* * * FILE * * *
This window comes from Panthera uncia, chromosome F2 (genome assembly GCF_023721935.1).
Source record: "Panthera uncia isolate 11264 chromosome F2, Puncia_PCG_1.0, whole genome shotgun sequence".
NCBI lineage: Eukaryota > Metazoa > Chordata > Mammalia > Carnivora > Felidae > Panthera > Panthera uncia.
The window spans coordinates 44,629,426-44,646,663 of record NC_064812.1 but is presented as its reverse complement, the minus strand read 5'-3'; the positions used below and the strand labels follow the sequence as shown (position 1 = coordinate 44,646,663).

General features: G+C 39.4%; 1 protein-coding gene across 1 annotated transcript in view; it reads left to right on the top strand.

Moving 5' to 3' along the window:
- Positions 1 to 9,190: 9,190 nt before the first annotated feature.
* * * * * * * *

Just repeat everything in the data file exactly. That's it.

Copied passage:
This window comes from Panthera uncia, chromosome F2 (genome assembly GCF_023721935.1).
Source record: "Panthera uncia isolate 11264 chromosome F2, Puncia_PCG_1.0, whole genome shotgun sequence".
NCBI lineage: Eukaryota > Metazoa > Chordata > Mammalia > Carnivora > Felidae > Panthera > Panthera uncia.
The window spans coordinates 44,629,426-44,646,663 of record NC_064812.1 but is presented as its reverse complement, the minus strand read 5'-3'; the positions used below and the strand labels follow the sequence as shown (position 1 = coordinate 44,646,663).

General features: G+C 39.4%; 1 protein-coding gene across 1 annotated transcript in view; it reads left to right on the top strand.

Moving 5' to 3' along the window:
- Positions 1 to 9,190: 9,190 nt before the first annotated feature.